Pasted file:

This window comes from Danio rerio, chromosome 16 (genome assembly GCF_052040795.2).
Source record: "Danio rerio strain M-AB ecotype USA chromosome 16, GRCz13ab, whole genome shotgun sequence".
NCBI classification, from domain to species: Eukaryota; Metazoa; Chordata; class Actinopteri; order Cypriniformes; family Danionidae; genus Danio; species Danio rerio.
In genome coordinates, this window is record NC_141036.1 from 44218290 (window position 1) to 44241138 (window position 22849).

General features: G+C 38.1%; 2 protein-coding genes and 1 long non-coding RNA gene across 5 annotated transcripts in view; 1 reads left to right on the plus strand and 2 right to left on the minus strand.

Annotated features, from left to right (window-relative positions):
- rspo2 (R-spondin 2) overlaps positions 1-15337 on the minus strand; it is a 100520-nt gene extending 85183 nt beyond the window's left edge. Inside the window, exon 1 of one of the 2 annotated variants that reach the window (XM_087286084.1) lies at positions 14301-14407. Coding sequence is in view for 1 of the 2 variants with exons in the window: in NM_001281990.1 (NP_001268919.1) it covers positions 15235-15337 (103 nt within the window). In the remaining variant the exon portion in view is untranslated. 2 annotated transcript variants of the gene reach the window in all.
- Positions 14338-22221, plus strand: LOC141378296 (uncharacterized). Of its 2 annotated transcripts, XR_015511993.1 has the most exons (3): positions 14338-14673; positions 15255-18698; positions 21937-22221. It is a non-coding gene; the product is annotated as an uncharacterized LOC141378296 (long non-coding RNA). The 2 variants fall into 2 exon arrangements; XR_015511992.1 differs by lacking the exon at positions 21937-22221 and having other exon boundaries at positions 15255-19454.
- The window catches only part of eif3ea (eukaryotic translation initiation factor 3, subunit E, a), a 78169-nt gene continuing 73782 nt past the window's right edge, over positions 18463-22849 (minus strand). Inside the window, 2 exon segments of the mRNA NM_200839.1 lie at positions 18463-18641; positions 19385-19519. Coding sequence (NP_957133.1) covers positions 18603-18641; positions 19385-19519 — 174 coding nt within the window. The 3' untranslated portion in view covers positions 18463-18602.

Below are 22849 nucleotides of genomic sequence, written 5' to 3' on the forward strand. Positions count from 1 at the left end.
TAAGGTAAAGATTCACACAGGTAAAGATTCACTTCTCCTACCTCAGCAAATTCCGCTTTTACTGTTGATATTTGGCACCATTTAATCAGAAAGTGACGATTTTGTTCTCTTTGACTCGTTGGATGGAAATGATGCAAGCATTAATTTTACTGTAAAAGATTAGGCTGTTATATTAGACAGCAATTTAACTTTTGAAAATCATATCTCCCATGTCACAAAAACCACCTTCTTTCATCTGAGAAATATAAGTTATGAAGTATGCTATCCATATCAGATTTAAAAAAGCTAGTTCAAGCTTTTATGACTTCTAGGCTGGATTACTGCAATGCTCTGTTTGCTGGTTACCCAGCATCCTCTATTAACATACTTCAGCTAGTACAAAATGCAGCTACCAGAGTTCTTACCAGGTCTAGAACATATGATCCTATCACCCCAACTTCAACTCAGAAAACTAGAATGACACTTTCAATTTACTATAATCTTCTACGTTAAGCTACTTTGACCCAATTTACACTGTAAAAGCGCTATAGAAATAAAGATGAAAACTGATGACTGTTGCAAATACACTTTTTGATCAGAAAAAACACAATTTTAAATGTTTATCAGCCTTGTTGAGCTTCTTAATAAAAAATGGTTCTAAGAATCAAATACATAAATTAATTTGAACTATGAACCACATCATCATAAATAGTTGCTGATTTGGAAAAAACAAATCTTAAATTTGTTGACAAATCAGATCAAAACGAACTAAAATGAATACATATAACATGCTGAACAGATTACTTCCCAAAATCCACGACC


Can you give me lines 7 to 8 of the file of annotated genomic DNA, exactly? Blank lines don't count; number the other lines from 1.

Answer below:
- rspo2 (R-spondin 2) overlaps positions 1-15337 on the minus strand; it is a 100520-nt gene extending 85183 nt beyond the window's left edge. Inside the window, exon 1 of one of the 2 annotated variants that reach the window (XM_087286084.1) lies at positions 14301-14407. Coding sequence is in view for 1 of the 2 variants with exons in the window: in NM_001281990.1 (NP_001268919.1) it covers positions 15235-15337 (103 nt within the window). In the remaining variant the exon portion in view is untranslated. 2 annotated transcript variants of the gene reach the window in all.
- Positions 14338-22221, plus strand: LOC141378296 (uncharacterized). Of its 2 annotated transcripts, XR_015511993.1 has the most exons (3): positions 14338-14673; positions 15255-18698; positions 21937-22221. It is a non-coding gene; the product is annotated as an uncharacterized LOC141378296 (long non-coding RNA). The 2 variants fall into 2 exon arrangements; XR_015511992.1 differs by lacking the exon at positions 21937-22221 and having other exon boundaries at positions 15255-19454.